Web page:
I’m really sorry to whoever is reading this because this is definitely gross. But it’s worth seeing because I didn’t think these little fish existed. Turns out thousands of fat Innkeeper worms, known as penis fish, washed up on a Northern California beach. An image of the worms was posted on Instagram by Bay Nature and quickly went viral because it looks insane.
According to Bay Nature magazine, thousands of the Marine worms, called fat innkeeper worms, were found on Drake’s Beach. They stated, “These phallic organisms are quite common along the West coast of North America, but they spend their whole lives in U-shaped burrows under the sand, so few beachgoers are aware of their existence.”
The magazine explained that the pulsating 10-inch worms may have been washed up by a strong storm that disrupted sediments in their intertidal zone. Innkeeper worms are also found in De Elkhorn Slough Nature Reserve located in Monterey Bay, California. The penis-shaped fish typically burrow under the sand, far beneath the feet of beachgoers, but the recent storm brought on some heavy waves that swept away the layers which left them exposed.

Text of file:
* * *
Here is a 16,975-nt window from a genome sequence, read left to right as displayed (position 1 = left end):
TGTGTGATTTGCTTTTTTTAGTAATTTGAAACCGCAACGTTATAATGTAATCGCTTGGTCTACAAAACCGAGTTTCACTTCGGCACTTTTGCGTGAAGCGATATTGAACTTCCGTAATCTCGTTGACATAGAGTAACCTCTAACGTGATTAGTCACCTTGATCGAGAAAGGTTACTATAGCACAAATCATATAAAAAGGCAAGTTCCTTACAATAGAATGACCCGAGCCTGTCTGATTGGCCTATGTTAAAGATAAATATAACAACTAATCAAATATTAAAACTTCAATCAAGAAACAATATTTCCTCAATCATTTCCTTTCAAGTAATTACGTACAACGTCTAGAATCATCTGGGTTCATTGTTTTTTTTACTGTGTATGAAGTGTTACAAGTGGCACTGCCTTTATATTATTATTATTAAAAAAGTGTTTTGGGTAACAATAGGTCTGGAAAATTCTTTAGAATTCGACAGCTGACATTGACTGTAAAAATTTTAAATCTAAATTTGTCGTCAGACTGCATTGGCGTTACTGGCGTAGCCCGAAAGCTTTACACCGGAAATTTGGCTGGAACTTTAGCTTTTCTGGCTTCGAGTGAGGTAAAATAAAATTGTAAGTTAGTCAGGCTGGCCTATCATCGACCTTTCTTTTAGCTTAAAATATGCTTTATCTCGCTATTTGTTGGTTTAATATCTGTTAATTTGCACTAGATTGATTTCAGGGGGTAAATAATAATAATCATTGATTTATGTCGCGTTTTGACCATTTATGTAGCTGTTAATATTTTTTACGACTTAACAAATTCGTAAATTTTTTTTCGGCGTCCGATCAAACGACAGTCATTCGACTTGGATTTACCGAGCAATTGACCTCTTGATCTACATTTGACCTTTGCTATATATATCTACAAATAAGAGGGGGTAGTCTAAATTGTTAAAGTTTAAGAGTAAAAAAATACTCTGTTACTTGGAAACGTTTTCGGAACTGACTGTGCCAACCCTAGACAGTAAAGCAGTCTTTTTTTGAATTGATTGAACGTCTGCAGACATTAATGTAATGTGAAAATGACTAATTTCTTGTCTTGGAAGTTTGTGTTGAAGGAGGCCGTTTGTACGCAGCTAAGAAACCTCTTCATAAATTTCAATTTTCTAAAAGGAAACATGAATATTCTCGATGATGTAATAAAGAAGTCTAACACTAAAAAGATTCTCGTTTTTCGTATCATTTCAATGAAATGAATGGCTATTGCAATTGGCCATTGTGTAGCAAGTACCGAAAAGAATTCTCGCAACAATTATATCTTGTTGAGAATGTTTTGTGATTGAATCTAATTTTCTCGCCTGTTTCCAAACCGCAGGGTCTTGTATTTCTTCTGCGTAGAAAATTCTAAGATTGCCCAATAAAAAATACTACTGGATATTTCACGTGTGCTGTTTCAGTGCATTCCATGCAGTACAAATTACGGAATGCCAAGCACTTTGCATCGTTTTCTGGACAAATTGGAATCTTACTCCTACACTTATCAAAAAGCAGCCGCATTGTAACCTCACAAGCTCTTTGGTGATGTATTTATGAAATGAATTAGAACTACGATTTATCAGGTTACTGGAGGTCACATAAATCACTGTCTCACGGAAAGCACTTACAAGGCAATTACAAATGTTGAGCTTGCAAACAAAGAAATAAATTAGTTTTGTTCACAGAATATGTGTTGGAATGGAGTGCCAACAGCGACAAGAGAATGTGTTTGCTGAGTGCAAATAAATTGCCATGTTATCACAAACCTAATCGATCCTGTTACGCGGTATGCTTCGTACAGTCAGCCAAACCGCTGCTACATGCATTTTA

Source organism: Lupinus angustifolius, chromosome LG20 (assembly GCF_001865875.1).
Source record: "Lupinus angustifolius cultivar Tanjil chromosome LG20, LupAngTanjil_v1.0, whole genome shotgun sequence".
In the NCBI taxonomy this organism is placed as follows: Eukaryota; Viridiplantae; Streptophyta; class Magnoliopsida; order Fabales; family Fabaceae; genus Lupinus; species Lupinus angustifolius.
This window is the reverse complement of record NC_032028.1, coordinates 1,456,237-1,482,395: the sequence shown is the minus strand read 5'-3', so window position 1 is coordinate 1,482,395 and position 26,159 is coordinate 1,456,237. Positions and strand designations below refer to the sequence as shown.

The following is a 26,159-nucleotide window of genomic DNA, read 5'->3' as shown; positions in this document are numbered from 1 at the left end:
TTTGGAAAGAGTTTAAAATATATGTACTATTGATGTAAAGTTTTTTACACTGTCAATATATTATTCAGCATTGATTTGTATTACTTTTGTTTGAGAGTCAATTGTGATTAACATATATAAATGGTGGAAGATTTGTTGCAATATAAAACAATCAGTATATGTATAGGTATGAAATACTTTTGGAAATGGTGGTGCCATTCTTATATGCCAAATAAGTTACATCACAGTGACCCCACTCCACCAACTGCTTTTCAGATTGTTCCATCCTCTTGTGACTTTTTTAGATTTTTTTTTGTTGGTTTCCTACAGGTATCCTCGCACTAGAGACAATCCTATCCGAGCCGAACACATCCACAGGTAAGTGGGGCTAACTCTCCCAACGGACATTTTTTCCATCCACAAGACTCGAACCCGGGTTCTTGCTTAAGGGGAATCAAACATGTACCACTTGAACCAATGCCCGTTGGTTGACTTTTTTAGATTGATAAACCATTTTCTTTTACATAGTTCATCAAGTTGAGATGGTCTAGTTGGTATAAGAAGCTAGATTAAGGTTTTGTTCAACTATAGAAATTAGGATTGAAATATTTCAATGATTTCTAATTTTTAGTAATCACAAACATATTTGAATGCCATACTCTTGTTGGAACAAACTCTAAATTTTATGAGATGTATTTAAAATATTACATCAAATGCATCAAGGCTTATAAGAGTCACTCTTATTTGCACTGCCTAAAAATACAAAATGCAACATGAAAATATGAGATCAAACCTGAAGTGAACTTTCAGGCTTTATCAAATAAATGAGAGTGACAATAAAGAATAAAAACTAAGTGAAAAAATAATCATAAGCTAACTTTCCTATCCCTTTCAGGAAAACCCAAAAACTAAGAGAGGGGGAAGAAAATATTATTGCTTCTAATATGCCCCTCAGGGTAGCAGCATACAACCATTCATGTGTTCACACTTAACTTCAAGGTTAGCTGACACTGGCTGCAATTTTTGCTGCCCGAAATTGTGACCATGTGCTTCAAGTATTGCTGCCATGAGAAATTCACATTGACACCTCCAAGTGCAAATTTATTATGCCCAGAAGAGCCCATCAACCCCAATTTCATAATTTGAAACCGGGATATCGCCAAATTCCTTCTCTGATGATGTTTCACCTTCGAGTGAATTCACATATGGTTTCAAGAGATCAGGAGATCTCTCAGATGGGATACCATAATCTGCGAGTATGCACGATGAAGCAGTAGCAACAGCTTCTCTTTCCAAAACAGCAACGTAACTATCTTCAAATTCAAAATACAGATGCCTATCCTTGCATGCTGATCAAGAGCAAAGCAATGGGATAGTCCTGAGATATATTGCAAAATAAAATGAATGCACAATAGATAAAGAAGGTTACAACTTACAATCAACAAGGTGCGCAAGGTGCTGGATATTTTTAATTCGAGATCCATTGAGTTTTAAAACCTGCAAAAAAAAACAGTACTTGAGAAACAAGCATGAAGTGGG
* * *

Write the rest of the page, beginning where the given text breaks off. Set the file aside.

They are known to be eaten by seagulls who enjoy gobbling up these penis like fish, as do otters, sharks, rays, and other fish. But apparently, this penis fish is a human delicacy to some and is eaten on a regular basis in South Korea.
The worms also called Urechis Unicinctus, lives in a U-shaped tunnel or Barrow, and has a very unique method of eating. It secretes a slime net, which then traps all small food particles. The worm then circulates water through the tunnel, trapping the food in the Slime. When the mucus net becomes loaded with food, “The entire net, with its burden of food, is swallowed by the worm.
Apparently, these worms can reach up to 19 inches long but are usually just 6 to 9 inches. Thank God, really, because these creatures look more than creepy and disgusting if you ask me. Thanks, nature, I can’t go to the beach anymore. All I’m gonna think about are these pink sausages whenever I step on the muddy sand.
This post was originally published December 13, 2019.